Students may be labeled by colleges as "at-risk" or "underprepared" on the basis of high school grade point average, SAT scores, the lack of particular courses, or placement tests. These measures reflect a combination of cognitive, social, and affective variables (Cross, 1976). There are numerous individual and institutional factors that can lead to success and failure among college students (Morrison, 1999; Upcraft & Gardner, 1989). At-risk students may have the ability to succeed, but they may lack the motivation to achieve or have not acquired the skills that result in greater academic success. Even students who express a desire to succeed in college may not have the necessary skills, values, or habits to meet their goals. Programs that address the needs of at-risk students should enhance the habits, attitudes, and behaviors of these students rather than only focusing on the improvement of cognitive skills (McGrath & Townsend, 1997).
The at-risk student may be more successful in college than in high school if academic behaviors that contribute to college achievement are acquired, whatever the reason for poor performance in the past. Previous studies (Grigsby & Bender, 1993; Stallworth-Clark, Scott, & Nist, 1996) have shown the effectiveness of programs in terms of academic progress as demonstrated by retention, grade point average (GPA), and scores on reading tests, but there is also some question as to the effectiveness of general study skills courses versus assistance related to specific course content. Research (Gebelt, Parilis, Kramer & Wilson, 1996) has questioned the amount of transfer between what is taught in a study skills course and the performance in academic classes. The perspective that general instruction in study skills may not transfer would argue for approaches that provide for the direct transfer of skills to course content through assistance in closely related material, in addition to attempting to change habits and behaviors. Finally, comprehensive programs have shown to be more effective than participation in isolated courses at improving student performance (Cross, 1976).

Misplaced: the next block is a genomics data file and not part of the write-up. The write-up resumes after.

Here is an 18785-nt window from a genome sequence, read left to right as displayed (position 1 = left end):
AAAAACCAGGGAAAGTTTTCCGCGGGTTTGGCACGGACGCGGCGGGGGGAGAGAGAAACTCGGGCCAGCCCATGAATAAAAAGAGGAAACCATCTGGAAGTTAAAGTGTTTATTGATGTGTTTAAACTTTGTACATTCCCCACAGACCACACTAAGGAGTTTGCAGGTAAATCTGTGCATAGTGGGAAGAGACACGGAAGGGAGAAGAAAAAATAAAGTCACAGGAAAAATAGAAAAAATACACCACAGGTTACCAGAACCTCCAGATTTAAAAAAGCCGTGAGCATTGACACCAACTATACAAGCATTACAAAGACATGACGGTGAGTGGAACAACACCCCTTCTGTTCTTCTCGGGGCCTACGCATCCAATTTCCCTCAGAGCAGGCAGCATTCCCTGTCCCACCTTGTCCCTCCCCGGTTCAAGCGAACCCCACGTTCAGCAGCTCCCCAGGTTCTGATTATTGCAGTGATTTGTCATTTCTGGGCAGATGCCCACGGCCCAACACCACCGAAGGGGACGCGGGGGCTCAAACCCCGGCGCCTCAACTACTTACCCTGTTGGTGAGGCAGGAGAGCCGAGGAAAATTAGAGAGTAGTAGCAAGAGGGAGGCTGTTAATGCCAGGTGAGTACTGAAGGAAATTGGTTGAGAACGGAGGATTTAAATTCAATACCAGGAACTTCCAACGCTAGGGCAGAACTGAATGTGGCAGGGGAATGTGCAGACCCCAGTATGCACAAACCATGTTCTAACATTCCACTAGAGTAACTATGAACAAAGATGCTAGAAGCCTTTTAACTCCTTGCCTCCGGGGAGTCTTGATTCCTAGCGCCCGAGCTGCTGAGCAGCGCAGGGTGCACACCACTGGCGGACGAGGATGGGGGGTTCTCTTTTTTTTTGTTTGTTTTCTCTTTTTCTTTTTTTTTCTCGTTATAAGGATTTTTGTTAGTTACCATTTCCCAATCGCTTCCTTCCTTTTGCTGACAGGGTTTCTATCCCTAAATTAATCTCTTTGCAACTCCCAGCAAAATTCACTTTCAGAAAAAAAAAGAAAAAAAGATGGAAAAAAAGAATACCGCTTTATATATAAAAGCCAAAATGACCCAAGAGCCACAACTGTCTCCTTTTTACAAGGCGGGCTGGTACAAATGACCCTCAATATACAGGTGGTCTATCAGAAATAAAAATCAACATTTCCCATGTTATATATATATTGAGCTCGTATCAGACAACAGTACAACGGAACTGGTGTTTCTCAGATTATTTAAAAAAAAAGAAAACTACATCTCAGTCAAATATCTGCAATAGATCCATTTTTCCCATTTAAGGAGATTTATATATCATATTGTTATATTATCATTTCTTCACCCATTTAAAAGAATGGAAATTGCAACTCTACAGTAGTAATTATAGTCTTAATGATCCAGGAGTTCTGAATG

Traditional measures of the effectiveness of intervention programs include test scores, GPAs, and retention data. Some researchers (Higbee & Thomas, 1999; Wambach, 1993) have examined attitudinal and behavioral changes using students' self-assessment. However, instructors' observations of appropriate behaviors exhibited by program participants, as well as by students in a control group, provide another type of feedback in terms of demonstrating whether developmental skills courses have an influence on students in their academic classes. This study strives to determine whether faculty can observe differences in …